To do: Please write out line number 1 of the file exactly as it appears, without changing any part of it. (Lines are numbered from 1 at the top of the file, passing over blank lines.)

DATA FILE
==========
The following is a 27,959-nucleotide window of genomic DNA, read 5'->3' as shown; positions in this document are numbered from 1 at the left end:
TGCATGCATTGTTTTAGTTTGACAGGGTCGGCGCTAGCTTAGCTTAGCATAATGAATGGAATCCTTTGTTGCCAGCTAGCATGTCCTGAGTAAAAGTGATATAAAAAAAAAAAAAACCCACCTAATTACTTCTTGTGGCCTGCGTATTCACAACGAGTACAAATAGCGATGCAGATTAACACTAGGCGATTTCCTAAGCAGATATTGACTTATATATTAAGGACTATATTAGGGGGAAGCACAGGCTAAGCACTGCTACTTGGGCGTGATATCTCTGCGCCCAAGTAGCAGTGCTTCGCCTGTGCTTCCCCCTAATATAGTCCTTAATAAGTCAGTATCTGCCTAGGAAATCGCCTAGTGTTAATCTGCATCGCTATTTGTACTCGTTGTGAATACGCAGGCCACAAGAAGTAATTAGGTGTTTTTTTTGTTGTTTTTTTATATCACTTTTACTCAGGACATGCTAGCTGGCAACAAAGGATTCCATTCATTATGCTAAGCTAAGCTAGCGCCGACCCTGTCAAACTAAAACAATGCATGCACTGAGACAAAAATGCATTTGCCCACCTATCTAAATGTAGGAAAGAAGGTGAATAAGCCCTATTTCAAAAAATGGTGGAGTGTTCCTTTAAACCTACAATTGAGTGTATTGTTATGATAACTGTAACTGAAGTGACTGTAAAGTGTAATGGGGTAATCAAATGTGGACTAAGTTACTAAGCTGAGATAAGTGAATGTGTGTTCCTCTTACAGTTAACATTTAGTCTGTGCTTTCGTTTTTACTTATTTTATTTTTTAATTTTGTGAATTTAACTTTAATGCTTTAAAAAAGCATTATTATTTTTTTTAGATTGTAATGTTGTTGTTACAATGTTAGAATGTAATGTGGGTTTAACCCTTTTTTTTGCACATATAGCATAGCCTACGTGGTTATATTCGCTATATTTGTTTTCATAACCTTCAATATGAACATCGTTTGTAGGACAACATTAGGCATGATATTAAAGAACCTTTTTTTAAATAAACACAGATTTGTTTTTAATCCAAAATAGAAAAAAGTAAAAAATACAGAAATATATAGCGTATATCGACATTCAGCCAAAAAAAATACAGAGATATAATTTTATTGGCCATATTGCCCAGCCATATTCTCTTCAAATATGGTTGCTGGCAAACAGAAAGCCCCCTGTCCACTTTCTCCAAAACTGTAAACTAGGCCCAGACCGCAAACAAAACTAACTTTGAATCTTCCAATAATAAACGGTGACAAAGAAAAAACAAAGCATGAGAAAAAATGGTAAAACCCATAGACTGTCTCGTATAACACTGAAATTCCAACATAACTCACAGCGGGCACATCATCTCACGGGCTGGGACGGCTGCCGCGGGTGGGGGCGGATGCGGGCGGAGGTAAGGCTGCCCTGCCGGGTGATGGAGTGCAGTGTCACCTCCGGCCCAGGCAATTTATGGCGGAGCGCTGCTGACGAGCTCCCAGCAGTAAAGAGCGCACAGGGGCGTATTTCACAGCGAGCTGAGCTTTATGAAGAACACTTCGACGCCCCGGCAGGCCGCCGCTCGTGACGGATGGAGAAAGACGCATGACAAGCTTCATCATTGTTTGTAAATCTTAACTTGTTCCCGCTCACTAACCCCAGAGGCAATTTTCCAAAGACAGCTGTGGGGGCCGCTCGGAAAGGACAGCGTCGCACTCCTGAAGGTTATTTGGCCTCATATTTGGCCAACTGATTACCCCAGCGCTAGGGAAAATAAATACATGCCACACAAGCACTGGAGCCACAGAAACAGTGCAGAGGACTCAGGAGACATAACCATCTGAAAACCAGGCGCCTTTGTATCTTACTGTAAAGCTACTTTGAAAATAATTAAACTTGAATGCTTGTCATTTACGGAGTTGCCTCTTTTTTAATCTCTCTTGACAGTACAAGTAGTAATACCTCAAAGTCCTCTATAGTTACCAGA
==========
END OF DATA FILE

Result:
The following is a 27,959-nucleotide window of genomic DNA, read 5'->3' as shown; positions in this document are numbered from 1 at the left end: